I'm proud to join a diverse group of business leaders from across the Gulf Coast -- from the Florida Panhandle to the coast of Texas -- who agree that we need to strengthen our region's traditional industries and create new opportunities by focusing on repairing our coastal environment. More than 120 companies, operating in more than 800 locations and generating more than $20 billion in annual revenues, delivered a letter to the five Gulf Coast governors to say that a healthy ecosystem is a key to driving private sector job growth and future prosperity and fostering economic mobility.

Louisiana, under the leadership of the Coastal Protection and Restoration Authority (CPRA), deserves significant credit for connecting the dots between a healthy coastline and a stronger economic and cultural future. The Louisiana Coastal Master Plan, the result of much hard work and the support of the Legislature, will invest the funds from the spill to advance this work. That represents a model for other states along the coast.

Restoring our coastal treasures can help tackle many economic goals, including drawing more visitors, promoting thriving fisheries and making our communities more resilient in the face of future storms and sea level rise. Projects like barrier island restoration, marsh creation or oyster reef construction create a demand for a wide variety of private sector companies in the engineering, construction, transportation and manufacturing sectors.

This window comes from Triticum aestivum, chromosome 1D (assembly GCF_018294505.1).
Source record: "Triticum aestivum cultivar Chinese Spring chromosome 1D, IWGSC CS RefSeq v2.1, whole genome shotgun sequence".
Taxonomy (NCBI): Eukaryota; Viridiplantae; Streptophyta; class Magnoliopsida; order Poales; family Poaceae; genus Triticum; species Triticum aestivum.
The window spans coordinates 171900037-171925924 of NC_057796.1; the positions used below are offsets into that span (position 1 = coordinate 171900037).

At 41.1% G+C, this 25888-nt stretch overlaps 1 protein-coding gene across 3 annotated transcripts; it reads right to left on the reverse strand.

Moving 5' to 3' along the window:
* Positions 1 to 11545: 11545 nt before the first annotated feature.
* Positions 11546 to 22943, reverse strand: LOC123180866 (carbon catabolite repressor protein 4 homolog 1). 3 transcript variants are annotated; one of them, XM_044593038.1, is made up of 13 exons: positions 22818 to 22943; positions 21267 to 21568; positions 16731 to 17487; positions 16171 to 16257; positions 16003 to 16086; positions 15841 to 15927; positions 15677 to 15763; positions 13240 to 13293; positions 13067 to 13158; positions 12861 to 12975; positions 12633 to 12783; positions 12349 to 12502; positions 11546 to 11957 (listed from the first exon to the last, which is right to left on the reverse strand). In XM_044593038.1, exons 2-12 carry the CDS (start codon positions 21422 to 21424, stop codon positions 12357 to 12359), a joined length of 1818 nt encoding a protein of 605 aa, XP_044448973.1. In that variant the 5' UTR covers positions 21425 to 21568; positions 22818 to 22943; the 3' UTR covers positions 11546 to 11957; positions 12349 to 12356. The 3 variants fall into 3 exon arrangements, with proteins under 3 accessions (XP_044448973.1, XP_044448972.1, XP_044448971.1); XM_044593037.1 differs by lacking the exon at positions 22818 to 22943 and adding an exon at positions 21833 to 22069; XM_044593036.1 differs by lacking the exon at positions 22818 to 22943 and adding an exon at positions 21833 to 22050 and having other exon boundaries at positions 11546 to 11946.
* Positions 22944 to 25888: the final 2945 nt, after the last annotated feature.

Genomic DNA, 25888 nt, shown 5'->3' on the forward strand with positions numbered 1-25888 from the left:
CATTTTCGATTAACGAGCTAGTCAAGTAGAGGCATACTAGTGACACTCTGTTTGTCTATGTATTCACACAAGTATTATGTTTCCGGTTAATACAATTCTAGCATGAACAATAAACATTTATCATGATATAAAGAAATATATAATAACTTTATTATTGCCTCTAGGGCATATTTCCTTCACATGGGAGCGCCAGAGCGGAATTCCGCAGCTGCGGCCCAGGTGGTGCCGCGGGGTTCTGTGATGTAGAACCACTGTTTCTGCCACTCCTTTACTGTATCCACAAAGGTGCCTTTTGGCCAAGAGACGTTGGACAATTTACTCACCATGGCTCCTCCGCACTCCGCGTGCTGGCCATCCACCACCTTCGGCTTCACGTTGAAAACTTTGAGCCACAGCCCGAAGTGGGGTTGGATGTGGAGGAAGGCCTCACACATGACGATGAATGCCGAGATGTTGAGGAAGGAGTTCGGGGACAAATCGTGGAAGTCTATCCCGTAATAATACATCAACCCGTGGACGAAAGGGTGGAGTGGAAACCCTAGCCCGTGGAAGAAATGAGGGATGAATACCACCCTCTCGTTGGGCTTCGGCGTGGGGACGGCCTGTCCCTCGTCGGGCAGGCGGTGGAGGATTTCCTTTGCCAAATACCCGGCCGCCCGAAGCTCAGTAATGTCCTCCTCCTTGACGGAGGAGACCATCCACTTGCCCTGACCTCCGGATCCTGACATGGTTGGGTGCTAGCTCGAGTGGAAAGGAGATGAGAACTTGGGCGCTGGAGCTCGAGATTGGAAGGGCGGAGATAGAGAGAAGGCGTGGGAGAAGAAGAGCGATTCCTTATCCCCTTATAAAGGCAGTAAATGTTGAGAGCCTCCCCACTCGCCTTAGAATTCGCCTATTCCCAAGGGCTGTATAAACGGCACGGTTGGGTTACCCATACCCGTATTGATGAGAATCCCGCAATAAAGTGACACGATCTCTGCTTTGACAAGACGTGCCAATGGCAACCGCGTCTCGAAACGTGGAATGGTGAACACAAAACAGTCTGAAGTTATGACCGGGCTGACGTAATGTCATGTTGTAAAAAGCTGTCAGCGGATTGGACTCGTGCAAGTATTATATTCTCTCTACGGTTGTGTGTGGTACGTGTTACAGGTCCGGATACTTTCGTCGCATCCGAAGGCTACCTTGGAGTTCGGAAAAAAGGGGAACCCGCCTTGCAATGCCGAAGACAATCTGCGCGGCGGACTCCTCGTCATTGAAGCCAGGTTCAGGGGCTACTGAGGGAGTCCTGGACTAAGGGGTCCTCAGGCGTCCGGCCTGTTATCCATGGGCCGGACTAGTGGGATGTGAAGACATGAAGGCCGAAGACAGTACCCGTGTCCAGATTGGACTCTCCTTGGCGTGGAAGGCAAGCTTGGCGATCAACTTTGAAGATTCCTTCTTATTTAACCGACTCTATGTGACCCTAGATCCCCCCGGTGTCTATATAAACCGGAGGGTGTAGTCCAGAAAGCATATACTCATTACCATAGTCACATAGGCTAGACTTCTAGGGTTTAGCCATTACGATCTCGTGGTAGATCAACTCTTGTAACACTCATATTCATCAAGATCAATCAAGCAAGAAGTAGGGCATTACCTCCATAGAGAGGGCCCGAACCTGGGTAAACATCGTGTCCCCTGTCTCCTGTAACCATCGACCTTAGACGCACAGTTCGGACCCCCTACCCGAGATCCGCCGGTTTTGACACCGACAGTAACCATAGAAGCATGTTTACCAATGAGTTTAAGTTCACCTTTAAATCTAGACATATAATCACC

As the president of a regional engineering firm with offices in New Orleans, I've seen first-hand what Louisiana's commitment to coastal restoration means for this growing industry and for workers. One in 12 construction jobs in Louisiana is tied to coastal restoration, according to the Louisiana Workforce Commission. Studies have found ecosystem restoration projects create between 17 and 36 jobs for every million dollars invested. These jobs run the gamut from coastal engineers and geologists to boat captains, welders and equipment operators.

In the state's master plan, our state's leadership has acknowledged the opportunity in these restoration jobs and expressed support for helping local workers gain the skills necessary to do them. This is the kind of integrated thinking we need. Many communities face significant economic obstacles; the region has suffered a sharp jump in poverty since the 2010 oil spill, and the decimation of the seafood industry has meant a serious loss of livelihoods. As a founder of the nonprofit Limitless Vistas Inc., I've worked for 20 years with disadvantaged and low income youth, giving them the skills necessary to get access to new, good-paying jobs in the environmental field. Many of these jobs do not require a four-year degree and are well suited for short-term applied and on-the-job training opportunities.

Similarly, business leaders across Louisiana and the region who supported this letter believe that our restoration plans could benefit from including efforts to prepare local, low income and disadvantaged workers for these new restoration jobs.

We have a chance to bring industry, communities and training institutions together to identify the necessary skill sets and training programs to prepare our state's workforce to conduct future restoration projects. Investing even a modest portion of Restore Act funds in this way can help address both the economic and environmental challenges and opportunities we face as a state and a region.

Patrick A. Barnes is a professional geologist, president of BFA Environmental and founder of Limitless Vistas Inc., a New Orleans-based nonprofit preparing at-risk youth for environmental jobs.